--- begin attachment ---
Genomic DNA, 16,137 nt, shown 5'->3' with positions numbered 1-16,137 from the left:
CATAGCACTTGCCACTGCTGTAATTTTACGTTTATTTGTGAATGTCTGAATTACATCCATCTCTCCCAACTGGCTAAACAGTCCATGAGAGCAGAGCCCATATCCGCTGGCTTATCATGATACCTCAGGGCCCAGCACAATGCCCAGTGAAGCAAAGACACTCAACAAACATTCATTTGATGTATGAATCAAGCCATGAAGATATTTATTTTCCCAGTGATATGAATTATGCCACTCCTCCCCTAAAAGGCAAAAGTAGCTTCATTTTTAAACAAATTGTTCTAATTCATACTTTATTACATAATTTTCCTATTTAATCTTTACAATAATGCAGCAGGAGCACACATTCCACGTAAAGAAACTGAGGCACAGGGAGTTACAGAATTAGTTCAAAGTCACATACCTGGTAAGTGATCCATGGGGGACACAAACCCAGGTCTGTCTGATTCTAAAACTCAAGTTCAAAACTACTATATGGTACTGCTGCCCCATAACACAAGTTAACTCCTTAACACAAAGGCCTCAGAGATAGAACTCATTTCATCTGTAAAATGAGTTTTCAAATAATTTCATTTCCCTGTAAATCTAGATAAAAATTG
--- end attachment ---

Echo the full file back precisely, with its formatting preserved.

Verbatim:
Genomic DNA, 16,137 nt, shown 5'->3' with positions numbered 1-16,137 from the left:
CATAGCACTTGCCACTGCTGTAATTTTACGTTTATTTGTGAATGTCTGAATTACATCCATCTCTCCCAACTGGCTAAACAGTCCATGAGAGCAGAGCCCATATCCGCTGGCTTATCATGATACCTCAGGGCCCAGCACAATGCCCAGTGAAGCAAAGACACTCAACAAACATTCATTTGATGTATGAATCAAGCCATGAAGATATTTATTTTCCCAGTGATATGAATTATGCCACTCCTCCCCTAAAAGGCAAAAGTAGCTTCATTTTTAAACAAATTGTTCTAATTCATACTTTATTACATAATTTTCCTATTTAATCTTTACAATAATGCAGCAGGAGCACACATTCCACGTAAAGAAACTGAGGCACAGGGAGTTACAGAATTAGTTCAAAGTCACATACCTGGTAAGTGATCCATGGGGGACACAAACCCAGGTCTGTCTGATTCTAAAACTCAAGTTCAAAACTACTATATGGTACTGCTGCCCCATAACACAAGTTAACTCCTTAACACAAAGGCCTCAGAGATAGAACTCATTTCATCTGTAAAATGAGTTTTCAAATAATTTCATTTCCCTGTAAATCTAGATAAAAATTG